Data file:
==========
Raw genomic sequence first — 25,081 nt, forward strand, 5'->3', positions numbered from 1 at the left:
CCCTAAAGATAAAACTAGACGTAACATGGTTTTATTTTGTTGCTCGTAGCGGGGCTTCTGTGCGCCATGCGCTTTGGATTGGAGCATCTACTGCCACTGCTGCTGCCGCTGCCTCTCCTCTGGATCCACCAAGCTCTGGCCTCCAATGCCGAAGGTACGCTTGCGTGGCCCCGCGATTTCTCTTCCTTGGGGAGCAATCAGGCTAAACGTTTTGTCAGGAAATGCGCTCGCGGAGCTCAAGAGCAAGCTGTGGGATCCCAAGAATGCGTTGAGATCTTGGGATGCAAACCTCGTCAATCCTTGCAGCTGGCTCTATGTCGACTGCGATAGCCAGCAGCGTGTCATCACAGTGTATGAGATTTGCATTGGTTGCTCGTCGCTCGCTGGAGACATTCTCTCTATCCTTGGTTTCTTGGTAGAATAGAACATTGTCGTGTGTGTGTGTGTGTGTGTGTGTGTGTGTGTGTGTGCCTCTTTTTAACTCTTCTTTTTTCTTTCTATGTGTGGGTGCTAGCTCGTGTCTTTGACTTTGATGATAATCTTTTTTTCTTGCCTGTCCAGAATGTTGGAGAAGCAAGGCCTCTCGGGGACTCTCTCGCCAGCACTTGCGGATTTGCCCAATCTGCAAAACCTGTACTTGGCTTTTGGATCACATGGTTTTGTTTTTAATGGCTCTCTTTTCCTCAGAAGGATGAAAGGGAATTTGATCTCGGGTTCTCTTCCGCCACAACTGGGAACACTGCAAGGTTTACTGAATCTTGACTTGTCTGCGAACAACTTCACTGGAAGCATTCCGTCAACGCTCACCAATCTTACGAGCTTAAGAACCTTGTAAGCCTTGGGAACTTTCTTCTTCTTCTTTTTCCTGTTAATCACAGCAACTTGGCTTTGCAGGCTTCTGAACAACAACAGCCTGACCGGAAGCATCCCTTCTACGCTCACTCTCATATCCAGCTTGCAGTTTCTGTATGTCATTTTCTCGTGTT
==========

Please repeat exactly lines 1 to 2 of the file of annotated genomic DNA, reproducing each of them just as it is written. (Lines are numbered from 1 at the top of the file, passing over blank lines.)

Raw genomic sequence first — 25,081 nt, forward strand, 5'->3', positions numbered from 1 at the left:
CCCTAAAGATAAAACTAGACGTAACATGGTTTTATTTTGTTGCTCGTAGCGGGGCTTCTGTGCGCCATGCGCTTTGGATTGGAGCATCTACTGCCACTGCTGCTGCCGCTGCCTCTCCTCTGGATCCACCAAGCTCTGGCCTCCAATGCCGAAGGTACGCTTGCGTGGCCCCGCGATTTCTCTTCCTTGGGGAGCAATCAGGCTAAACGTTTTGTCAGGAAATGCGCTCGCGGAGCTCAAGAGCAAGCTGTGGGATCCCAAGAATGCGTTGAGATCTTGGGATGCAAACCTCGTCAATCCTTGCAGCTGGCTCTATGTCGACTGCGATAGCCAGCAGCGTGTCATCACAGTGTATGAGATTTGCATTGGTTGCTCGTCGCTCGCTGGAGACATTCTCTCTATCCTTGGTTTCTTGGTAGAATAGAACATTGTCGTGTGTGTGTGTGTGTGTGTGTGTGTGTGTGTGTGTGCCTCTTTTTAACTCTTCTTTTTTCTTTCTATGTGTGGGTGCTAGCTCGTGTCTTTGACTTTGATGATAATCTTTTTTTCTTGCCTGTCCAGAATGTTGGAGAAGCAAGGCCTCTCGGGGACTCTCTCGCCAGCACTTGCGGATTTGCCCAATCTGCAAAACCTGTACTTGGCTTTTGGATCACATGGTTTTGTTTTTAATGGCTCTCTTTTCCTCAGAAGGATGAAAGGGAATTTGATCTCGGGTTCTCTTCCGCCACAACTGGGAACACTGCAAGGTTTACTGAATCTTGACTTGTCTGCGAACAACTTCACTGGAAGCATTCCGTCAACGCTCACCAATCTTACGAGCTTAAGAACCTTGTAAGCCTTGGGAACTTTCTTCTTCTTCTTTTTCCTGTTAATCACAGCAACTTGGCTTTGCAGGCTTCTGAACAACAACAGCCTGACCGGAAGCATCCCTTCTACGCTCACTCTCATATCCAGCTTGCAGTTTCTGTATGTCATTTTCTCGTGTT